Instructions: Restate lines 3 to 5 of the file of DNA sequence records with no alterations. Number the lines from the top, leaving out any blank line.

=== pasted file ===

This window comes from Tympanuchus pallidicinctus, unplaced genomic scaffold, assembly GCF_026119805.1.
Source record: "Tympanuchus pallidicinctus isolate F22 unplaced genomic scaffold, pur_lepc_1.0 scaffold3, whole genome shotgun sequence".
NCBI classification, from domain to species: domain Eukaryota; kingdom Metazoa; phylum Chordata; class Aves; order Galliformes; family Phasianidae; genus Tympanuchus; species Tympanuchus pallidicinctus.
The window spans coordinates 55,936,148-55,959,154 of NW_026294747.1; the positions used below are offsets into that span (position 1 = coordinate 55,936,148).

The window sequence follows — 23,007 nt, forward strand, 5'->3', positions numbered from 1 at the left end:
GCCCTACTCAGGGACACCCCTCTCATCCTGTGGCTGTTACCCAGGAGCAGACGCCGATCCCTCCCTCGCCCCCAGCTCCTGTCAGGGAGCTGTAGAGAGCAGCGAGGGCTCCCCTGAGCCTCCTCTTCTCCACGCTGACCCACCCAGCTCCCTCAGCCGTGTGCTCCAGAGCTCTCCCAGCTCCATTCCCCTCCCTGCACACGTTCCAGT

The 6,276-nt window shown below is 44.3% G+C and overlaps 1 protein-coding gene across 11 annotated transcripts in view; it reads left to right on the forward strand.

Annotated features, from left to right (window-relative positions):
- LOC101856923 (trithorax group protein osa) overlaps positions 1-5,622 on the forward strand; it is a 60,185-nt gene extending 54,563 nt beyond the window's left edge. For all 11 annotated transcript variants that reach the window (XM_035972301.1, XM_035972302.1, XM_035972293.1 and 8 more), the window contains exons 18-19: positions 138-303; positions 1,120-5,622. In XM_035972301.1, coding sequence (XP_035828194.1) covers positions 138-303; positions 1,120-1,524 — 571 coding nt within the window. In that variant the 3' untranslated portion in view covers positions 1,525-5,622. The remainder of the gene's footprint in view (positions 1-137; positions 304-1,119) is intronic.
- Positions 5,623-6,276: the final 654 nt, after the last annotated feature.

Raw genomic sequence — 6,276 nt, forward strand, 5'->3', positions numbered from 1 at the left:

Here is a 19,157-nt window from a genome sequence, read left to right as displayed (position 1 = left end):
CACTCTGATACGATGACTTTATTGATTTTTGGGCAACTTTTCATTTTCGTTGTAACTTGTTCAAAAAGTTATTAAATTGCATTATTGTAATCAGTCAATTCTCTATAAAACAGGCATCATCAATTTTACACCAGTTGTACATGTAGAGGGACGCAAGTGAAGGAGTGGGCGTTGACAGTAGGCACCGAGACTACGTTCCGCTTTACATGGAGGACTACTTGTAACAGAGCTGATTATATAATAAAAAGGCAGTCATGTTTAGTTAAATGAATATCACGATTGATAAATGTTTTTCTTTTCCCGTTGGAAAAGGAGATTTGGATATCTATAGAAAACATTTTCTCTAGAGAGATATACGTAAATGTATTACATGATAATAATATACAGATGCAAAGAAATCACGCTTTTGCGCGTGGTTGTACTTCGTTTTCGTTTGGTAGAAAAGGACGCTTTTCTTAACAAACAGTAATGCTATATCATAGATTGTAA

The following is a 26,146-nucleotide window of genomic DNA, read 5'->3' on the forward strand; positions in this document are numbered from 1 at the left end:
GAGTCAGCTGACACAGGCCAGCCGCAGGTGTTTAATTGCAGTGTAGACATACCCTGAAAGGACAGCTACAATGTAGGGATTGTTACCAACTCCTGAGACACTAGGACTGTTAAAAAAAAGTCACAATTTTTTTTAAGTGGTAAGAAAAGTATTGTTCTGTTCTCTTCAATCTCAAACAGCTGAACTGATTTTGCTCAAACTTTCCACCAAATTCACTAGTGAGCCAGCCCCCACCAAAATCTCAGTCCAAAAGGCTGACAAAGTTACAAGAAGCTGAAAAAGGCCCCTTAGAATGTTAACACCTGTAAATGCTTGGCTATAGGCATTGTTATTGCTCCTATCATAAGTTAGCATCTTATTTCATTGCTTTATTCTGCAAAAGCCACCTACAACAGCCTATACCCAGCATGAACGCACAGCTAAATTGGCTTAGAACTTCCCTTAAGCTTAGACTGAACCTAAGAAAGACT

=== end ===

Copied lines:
NCBI classification, from domain to species: domain Eukaryota; kingdom Metazoa; phylum Chordata; class Aves; order Galliformes; family Phasianidae; genus Tympanuchus; species Tympanuchus pallidicinctus.
The window spans coordinates 55,936,148-55,959,154 of NW_026294747.1; the positions used below are offsets into that span (position 1 = coordinate 55,936,148).

The window sequence follows — 23,007 nt, forward strand, 5'->3', positions numbered from 1 at the left end: